It will be dawn soon. The night is thinning, drawing away from a scattering of lead coloured clouds low on the horizon. The streets are quiet, except for a shift worker in a fluorescent jacket pedalling home, a few cars heading out to the motorway.
Lena is waiting for us at a bus stop. She is wearing a Russian furry hat with ear flaps, and a fake leopard skin coat over her PJ’s. She makes no movement to show that the ambulance is for her, but when we pull up she wanders over to the kerb and waits there, swaying slightly, her mobile phone up under one of the flaps, but not talking into it, either listening to what the person is saying, or pretending to.
‘Are you the patient?’ I ask, climbing out.
She nods – a small movement, as if anything larger would pitch her into the road.
‘Let’s get you on board and we’ll have a chat.’
She drops the phone into her pocket and waits neutrally as I open the side door, then shuffles forwards.
Lena’s eyelashes spike out around her wide eyes like the pupils were black pebbles dropped in a pond. It takes an effort of will for her just to keep upright on the ambulance seat; she holds herself there, a prematurely aged, forty year old woman, reduced by the hour and the hard white light, her body insulated from the cold by the coat and hat just as effectively as her awareness is insulated by alcohol.
‘I want my fucking things back,’ she says. ‘I want them back.’
‘First things first, Lena. Why have you called the ambulance?’
‘I want my fucking things back. She cheated me and locked me out. She can’t do that to me. I’ll fucking kill her. I know my rights.’
‘Okay. But that’s something else, Lena. We’re the ambulance, not the police. We’re here to help you if you’re sick or you’ve hurt yourself.’
She starts to cry, with that calamitous drop into total misery you sometimes see in toddlers.
‘How dare she? I am not a piece of shit.’
I pass her some tissue, and she pushes it into her face.
‘So which one is your flat?’
‘Flat? I don’t have no flat. I haven’t got nothing, mate. Except my things. Will you go and get them off her for me?’
‘We’re not the police, Lena.’
She blows her nose and then slumps back in the seat.
‘Are you unwell in any way?’
‘Are you in pain?’
She squeezes her eyes shut and taps at the middle of her chest with the ball of tissue.
‘What do you mean? Chest pain?’
She opens her eyes again, turns the corners of her mouth down and wobbles her head slightly.
‘That bitch broke my heart. I thought she was my friend!’
‘Okay. Have you taken an overdose?’
‘No, mate. I haven’t taken no overdose. But yeah - maybe I should. I haven’t taken any of my pills for five days.’
‘What pills are they, Lena?’
She sighs, then names a run of psych meds.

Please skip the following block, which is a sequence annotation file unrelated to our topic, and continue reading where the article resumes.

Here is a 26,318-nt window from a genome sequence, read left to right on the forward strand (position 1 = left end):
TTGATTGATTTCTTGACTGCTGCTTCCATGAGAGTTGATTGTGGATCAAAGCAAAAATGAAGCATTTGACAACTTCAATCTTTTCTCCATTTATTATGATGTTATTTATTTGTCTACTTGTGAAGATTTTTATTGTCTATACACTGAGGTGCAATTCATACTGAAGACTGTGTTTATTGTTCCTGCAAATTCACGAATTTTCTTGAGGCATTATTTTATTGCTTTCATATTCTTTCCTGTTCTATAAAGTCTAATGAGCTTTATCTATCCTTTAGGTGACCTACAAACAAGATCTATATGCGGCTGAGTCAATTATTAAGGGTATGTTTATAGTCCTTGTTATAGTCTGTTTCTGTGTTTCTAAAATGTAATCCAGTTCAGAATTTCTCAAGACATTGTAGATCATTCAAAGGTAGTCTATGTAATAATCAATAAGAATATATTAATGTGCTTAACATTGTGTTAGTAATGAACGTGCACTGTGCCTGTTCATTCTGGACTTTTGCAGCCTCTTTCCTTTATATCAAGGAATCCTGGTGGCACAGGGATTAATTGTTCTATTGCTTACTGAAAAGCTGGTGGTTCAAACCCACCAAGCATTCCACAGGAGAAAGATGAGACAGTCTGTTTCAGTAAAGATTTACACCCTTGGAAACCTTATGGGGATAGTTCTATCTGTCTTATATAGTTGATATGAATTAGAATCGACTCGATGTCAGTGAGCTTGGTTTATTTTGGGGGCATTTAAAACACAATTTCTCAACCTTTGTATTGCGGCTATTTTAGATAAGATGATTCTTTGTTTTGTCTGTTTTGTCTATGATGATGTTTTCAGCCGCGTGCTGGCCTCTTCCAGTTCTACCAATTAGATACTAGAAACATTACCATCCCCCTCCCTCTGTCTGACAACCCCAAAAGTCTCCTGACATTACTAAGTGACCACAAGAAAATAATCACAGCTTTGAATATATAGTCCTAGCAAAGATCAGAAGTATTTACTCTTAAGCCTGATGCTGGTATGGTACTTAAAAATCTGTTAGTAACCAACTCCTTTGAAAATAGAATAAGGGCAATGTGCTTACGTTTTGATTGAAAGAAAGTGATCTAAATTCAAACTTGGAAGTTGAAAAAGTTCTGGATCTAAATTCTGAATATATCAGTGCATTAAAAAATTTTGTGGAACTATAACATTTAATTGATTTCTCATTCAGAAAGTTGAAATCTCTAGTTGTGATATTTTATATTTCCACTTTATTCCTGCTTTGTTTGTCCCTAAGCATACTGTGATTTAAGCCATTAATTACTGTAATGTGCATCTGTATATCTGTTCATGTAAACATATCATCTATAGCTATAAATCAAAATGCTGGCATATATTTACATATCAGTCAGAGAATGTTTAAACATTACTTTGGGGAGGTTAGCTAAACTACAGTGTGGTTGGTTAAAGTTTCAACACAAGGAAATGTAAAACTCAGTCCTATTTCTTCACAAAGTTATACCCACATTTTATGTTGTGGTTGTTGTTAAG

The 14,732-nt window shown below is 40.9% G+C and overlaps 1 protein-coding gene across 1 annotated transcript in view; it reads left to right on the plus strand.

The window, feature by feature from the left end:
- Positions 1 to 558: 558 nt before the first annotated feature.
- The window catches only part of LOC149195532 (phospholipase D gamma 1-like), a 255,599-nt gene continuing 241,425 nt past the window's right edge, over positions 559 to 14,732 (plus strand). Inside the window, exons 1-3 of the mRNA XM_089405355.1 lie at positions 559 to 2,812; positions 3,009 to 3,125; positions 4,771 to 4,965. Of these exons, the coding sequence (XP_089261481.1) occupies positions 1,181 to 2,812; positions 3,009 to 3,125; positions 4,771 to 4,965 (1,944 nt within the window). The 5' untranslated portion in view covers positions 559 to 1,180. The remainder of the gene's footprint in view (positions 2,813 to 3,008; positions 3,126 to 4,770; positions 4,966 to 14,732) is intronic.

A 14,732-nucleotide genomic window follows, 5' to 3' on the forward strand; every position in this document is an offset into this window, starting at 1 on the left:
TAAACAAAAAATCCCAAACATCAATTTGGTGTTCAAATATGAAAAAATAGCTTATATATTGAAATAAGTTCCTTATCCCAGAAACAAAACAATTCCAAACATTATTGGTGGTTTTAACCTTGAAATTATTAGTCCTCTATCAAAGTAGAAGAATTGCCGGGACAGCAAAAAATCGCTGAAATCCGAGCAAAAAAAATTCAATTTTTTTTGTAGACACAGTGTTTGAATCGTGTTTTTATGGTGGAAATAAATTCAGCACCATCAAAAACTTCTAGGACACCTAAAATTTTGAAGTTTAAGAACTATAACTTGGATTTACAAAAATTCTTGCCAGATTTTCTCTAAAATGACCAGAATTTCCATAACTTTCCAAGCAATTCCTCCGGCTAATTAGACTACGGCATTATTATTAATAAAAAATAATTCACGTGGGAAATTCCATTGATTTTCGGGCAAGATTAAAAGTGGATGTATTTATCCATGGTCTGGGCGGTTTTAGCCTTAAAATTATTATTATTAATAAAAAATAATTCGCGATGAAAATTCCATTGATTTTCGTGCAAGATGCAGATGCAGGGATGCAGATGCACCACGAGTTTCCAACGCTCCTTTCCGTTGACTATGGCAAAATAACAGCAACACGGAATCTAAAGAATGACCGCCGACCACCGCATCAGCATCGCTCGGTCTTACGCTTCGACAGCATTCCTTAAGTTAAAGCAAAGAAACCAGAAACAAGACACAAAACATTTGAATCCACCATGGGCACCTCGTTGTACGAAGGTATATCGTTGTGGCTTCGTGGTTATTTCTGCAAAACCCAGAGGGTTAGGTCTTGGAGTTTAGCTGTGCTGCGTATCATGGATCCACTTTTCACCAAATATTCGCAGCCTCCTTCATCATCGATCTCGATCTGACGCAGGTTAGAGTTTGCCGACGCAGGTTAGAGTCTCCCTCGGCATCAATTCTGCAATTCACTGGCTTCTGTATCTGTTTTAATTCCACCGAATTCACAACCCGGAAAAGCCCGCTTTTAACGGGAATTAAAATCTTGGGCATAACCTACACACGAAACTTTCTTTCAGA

‘You know – if you stop taking those meds suddenly it can really affect your mood. It can make things seem really out of whack.’
‘They are out of whack. I’ve spent my whole life out of whack.’
She leans forward, and I have to put my hand on her shoulder to stop her falling out of the chair.
‘I was eighteen when I was pregnant with my little girl. And do you know what they said to me? They said: “She might take a while to come out”. So I said “What d’you mean? I’m having her out right now.” So I pushed as hard as I could, and she practically flew across the room, along with all my tubes. And now I’ve got pain down there all the time. And I thought Sammy cared about that, ‘cos exactly the same thing happened to her.’
Lena straightens herself up in the chair and blows her nose. I give her some fresh tissue and dump the old. And as if blowing her nose was all she needed to do to put herself in a better mood, she folds her arms across her lap and smiles.
‘She’s a good girl, Sammy. You know the first time I went to stay with her I asked if I could borrow her razor and she said “No – I’m Hep C positive.” She didn’t have to say that, but it just goes to show.’
‘That is considerate.’
‘She’s very considerate, Sammy is. And she’s been through it. She’s had it all happen to her. She was raped. Only I was gang raped. When I was eighteen. And do you know what they did to me after they were done? Do you know what they did after they’d finished and I was crawling around in the garden? They threw food at me. Food! Sammy’ll tell you. She’s been through it. I lived with a man for twenty years and he beat me every single day. He beat me and used me and kept me as a prisoner. But what do you do? What do you do when you love someone like that?’
‘They’re terrible things to have happened, Lena.’
‘They were terrible. And now look.’
She straightens her hat and stares at me.
'I want my fucking things back. Are you going to go and get them for me or what?’